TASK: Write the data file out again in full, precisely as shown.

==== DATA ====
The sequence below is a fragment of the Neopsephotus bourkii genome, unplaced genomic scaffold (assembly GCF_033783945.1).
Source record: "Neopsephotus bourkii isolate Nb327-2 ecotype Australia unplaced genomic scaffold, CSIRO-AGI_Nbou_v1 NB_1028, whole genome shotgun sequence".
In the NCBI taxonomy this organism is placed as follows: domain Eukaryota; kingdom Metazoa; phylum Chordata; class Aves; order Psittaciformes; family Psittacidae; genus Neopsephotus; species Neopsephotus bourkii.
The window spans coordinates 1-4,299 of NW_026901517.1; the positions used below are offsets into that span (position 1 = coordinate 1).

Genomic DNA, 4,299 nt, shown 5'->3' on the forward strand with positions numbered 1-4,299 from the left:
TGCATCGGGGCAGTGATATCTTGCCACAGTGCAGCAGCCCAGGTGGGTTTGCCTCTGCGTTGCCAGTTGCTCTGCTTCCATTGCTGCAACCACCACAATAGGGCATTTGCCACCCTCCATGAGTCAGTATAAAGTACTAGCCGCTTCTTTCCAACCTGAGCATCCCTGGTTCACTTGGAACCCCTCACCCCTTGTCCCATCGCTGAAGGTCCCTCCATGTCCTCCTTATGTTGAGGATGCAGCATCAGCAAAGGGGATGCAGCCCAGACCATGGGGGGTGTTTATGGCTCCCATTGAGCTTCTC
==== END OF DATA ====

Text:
The sequence below is a fragment of the Neopsephotus bourkii genome, unplaced genomic scaffold (assembly GCF_033783945.1).
Source record: "Neopsephotus bourkii isolate Nb327-2 ecotype Australia unplaced genomic scaffold, CSIRO-AGI_Nbou_v1 NB_1028, whole genome shotgun sequence".
In the NCBI taxonomy this organism is placed as follows: domain Eukaryota; kingdom Metazoa; phylum Chordata; class Aves; order Psittaciformes; family Psittacidae; genus Neopsephotus; species Neopsephotus bourkii.
The window spans coordinates 1-4,299 of NW_026901517.1; the positions used below are offsets into that span (position 1 = coordinate 1).

Genomic DNA, 4,299 nt, shown 5'->3' on the forward strand with positions numbered 1-4,299 from the left:
TGCATCGGGGCAGTGATATCTTGCCACAGTGCAGCAGCCCAGGTGGGTTTGCCTCTGCGTTGCCAGTTGCTCTGCTTCCATTGCTGCAACCACCACAATAGGGCATTTGCCACCCTCCATGAGTCAGTATAAAGTACTAGCCGCTTCTTTCCAACCTGAGCATCCCTGGTTCACTTGGAACCCCTCACCCCTTGTCCCATCGCTGAAGGTCCCTCCATGTCCTCCTTATGTTGAGGATGCAGCATCAGCAAAGGGGATGCAGCCCAGACCATGGGGGGTGTTTATGGCTCCCATTGAGCTTCTC